The main problem seems to be the government and Bureau of Indian Affairs imposing a set of norms and values to the native peoples through the use of GIS, but not the GIS itself. There is no doubt that there is a great level of injustice and inequality against natives, but I think attacking the GIS technology is shifting attention away from the assimilationist governments.

On another note, the author offers a description of GIS I feel I can finally ascribe to, as a technoscience “where technology has become the embodiment of science and its precepts”, although we don’t seem to appreciate it in the same way.


To Be Honest…

October 13th, 2014

I’m just going to put it out there: I think this article is rather ridiculous. I know that sounds a little harsh but it’s just the way I feel. Who cares if non-empirical methods and facts can’t be put into ‘western’ or ‘European’ GIS applications? Just because the software and field of GIS the way it is exists doesn’t mean that now it is required to view the world in the same way. If indigenous populations feel that their world view is incompatible with the current GIS softwares – then they can go about developing one that does shows the relationships they see in the environment. In my opinion, the fundamentals of GIS are computers and hard facts – it’s zeros and ones – how would you even start to put fluffy non-empirical evidence into software program? It’s just ridiculous that someone is even bringing this up. It even says that “indigenous peoples often use other sources of information about the world in concert with an empirically perceived reality to make their knowledge statements. In other words, indigenous peoples find those evil empirical facts kind of useful. Yeah – that’s right Rundstorm – the Western view on things isn’t so bad now is it? He also makes a point about technological advances and how we must ‘keep up’ with it. I disagree – I find paper maps still extremely useful and use them every day. Books and other ‘old school’ methods of taking down information are also still being used all the time. Now I know I’m coming down on this author a little hard – I get it – he’s just trying to show that we should think about the methods we present and collect data most often isn’t necessarily the only way or the right way (the whole argument about epistemology). It just really angers me that he considers indigenous peoples as the only ones who view the world in a non empirical way and that he presents the ‘western’ view of the world as evil. The stereotyping was just upsetting. Honestly, he could have stated his arguments in a less infuriating way.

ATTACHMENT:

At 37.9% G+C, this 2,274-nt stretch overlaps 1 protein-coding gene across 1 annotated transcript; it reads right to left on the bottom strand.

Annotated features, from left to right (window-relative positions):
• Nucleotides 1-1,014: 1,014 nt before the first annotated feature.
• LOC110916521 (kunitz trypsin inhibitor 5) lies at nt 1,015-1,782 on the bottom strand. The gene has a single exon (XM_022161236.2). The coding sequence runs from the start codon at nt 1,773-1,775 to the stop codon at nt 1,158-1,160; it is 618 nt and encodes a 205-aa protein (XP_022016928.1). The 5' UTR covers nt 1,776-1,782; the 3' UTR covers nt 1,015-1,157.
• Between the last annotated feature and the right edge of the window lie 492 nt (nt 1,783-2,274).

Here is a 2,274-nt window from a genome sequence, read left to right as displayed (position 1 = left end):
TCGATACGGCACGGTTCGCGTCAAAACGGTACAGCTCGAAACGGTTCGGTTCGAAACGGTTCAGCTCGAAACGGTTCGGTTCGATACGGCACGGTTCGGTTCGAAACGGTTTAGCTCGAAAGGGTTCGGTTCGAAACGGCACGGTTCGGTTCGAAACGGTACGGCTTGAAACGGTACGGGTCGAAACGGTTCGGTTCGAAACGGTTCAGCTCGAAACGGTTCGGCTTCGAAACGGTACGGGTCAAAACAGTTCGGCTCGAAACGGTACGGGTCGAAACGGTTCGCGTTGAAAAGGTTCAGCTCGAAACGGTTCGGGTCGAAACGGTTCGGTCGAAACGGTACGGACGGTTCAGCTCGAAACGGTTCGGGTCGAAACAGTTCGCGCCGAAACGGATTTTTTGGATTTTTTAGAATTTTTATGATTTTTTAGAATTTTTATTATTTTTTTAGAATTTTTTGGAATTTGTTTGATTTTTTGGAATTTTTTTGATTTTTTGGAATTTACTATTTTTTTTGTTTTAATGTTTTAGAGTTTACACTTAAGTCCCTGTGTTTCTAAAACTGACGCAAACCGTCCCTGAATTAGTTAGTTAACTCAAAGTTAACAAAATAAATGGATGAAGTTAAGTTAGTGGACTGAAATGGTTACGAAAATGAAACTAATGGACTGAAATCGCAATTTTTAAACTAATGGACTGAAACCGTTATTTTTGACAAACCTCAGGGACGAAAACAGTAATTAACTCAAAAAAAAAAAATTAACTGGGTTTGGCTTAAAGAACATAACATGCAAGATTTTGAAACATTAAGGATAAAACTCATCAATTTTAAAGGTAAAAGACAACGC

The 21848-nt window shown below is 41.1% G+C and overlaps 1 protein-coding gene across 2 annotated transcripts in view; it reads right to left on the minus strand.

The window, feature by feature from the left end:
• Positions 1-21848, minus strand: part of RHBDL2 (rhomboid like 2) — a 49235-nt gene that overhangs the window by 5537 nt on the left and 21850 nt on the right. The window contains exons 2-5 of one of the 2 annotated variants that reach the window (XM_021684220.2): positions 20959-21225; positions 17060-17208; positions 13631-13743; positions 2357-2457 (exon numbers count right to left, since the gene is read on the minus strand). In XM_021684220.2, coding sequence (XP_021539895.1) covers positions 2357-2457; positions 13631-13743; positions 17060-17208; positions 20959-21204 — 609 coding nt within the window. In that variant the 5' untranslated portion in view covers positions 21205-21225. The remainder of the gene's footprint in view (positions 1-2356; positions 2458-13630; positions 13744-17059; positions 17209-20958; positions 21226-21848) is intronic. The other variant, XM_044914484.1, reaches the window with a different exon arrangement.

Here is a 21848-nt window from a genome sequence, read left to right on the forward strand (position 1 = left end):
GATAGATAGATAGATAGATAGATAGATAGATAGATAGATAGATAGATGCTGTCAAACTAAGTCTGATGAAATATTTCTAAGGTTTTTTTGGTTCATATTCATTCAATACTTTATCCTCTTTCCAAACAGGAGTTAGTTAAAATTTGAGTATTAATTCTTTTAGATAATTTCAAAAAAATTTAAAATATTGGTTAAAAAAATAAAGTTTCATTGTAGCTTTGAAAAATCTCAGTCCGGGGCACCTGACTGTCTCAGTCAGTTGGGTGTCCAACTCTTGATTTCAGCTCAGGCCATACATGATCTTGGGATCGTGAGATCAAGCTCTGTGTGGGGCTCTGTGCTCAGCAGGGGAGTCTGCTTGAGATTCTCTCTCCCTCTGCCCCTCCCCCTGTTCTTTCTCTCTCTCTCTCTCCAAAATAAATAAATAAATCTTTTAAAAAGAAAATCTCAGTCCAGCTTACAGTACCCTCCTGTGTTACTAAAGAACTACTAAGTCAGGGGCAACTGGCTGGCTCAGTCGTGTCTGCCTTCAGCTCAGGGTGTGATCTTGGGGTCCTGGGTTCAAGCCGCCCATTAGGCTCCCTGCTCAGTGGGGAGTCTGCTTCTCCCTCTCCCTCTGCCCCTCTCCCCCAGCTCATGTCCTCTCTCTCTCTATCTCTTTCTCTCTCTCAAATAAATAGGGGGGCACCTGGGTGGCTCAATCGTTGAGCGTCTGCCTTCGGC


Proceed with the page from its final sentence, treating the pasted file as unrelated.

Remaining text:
Until next time,


Cultural Sensitivities in GIScience

October 13th, 2014

Technologies and ways of thinking vary widely between cultures. While I celebrate the great opportunities offered by the innovation of GIS I have never until now considered the implication of western-based geographic knowledge practices in other cultural context. Rundstrom raises crucial questions by reviewing the ways in which Eurocentric GIS is an assimilating technology with relation to North American indigenous groups.

The way geographical knowledge is stored and shared in Euro-North American realms differs from that of indigenous peoples. The danger arises when these differences have a negative impact on indigenous geographic knowledge systems, or when Euro-centric technologies such as explicit map objects or GIS are used as tools of exploitation.

From our (Eurocentric) point of view – “GIS is [...] touted as a democratizing technology that can empower anyone in society”. We marvel at the ability for information to be shared for use by all. This however makes indigenous knowledge tangible and accessible. Indigenous societies bestow more care in the decision of who can receive geographic knowledge, and even store knowledge through oral communication and performance-based modes that are foreign to us. For them, information is intentionally shared in circles of interdependency rather than full democracy in complex systems far different from the context within which GIS western-based GIS was created. There is a clear incompatibility that must be addressed when we don’t stop to ask the question: “Who knows what people do with information?”.